BPA-free drink containers
may be worse than ones with BPA

May 17th, 2017 by Lee Euler

You’ve no doubt seen sport water bottles and other plastic containers with stickers claiming they’re “BPA-free.” While that sounds good, what does it actually mean? And have you ever wondered what chemicals they’re using instead?

It turns out the substitutes for BPA that manufactures were so quick to use may be just as bad, or worse, than the original offenders.

Read on to discover what might be lurking in your food containers, and how you can avoid the damage they do to your body. (And if you don’t know what BPA is, you really need to read this. . .)

Continued below. . .

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What is BPA?

Bisphenol A (BPA) is a chemical used in dozens of consumer products. Since the 1960s, BPA has been used in polycarbonate plastic food packaging and containers, including water bottles, baby bottles (until recently) and sip cups…

It’s used in epoxy resins that coat the inside of food and drink cans. It’s found in the thermal paper used for printing credit card receipts…

And it leaches from all these places into our bodies, causing a variety of problems.

Disrupts your hormones

The problem is that BPA is an endocrine disruptor. Hormone-producing glands such as your thyroid, pituitary gland, adrenals and pancreas, as well as the ovaries and testes, make up the endocrine system.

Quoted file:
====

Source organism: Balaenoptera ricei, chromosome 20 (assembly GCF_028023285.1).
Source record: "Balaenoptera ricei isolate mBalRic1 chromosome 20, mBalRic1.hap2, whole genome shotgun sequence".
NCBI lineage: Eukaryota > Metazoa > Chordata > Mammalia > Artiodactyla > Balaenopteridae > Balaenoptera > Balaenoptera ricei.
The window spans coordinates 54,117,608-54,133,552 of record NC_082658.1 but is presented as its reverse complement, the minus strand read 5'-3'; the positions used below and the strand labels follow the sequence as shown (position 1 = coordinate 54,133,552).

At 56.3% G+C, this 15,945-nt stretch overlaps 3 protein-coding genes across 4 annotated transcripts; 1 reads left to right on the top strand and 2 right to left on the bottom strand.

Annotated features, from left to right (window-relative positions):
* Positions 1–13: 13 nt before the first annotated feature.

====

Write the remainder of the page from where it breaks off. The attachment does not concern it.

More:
Endocrine disrupting chemicals (EDCs) can interfere with hormone production. This adversely affects development, reproduction, and the immune system, and causes neurological problems such as ADHD.1

EDCs can also contribute to the development of various kinds of cancer.

In 2008 the National Toxicology Program of the National Institute of Health determined BPA “may pose risks to human development, raising concerns for early puberty, prostate effects, breast cancer, and behavioral impacts from early-life exposures. Pregnant women, infants and young children are most vulnerable to the harmful effects of BPA…”2

How xenoestrogens harm your health

BPA is a specific kind of EDC known as a xenoestrogen, literally meaning “false estrogen.” These EDCs mimic estrogen in the human body, displacing natural estrogen and binding to estrogen receptors. This interferes with normal biological processes.

Some researchers believe chronic low-level exposure to xenoestrogens, which nearly all of us get on a daily basis, can lead to reproductive problems in women and trigger early puberty in girls.3 These “false estrogens” can also increase the risk of developing breast cancer.4

The FDA insists the BPA levels currently found in foods are safe, but the public outcry to remove BPA from consumer goods led manufacturers to use alternatives. Unfortunately, companies were quick to slap a “BPA-free” label on their products without knowing if their substitutes were any safer.

New research shows that many of the BPA alternatives are just as problematic as the original.

“BPA-free” doesn’t mean it’s safer

A joint study between King’s College London and the U.S. Environmental Protection Agency compared the estrogenic activity of BPA to six bisphenol analogues, other forms of bisphenol used as BPA substitutes, in three human breast cancer cell lines.

The bisphenol analogues they studied were:

  1. Bisphenol AF (BPAF)
  2. Bisphenol B (BPB)
  3. Bisphenol Z (BPZ)
  4. Bisphenol F (BPF)
  5. Bisphenol AP (BPAP)
  6. Bisphenol S (BPS)

The researchers discovered that ALL bisphenol analogues exhibited activity similar to estrogens, promoting cell growth in estrogen receptor-mediated cell proliferation.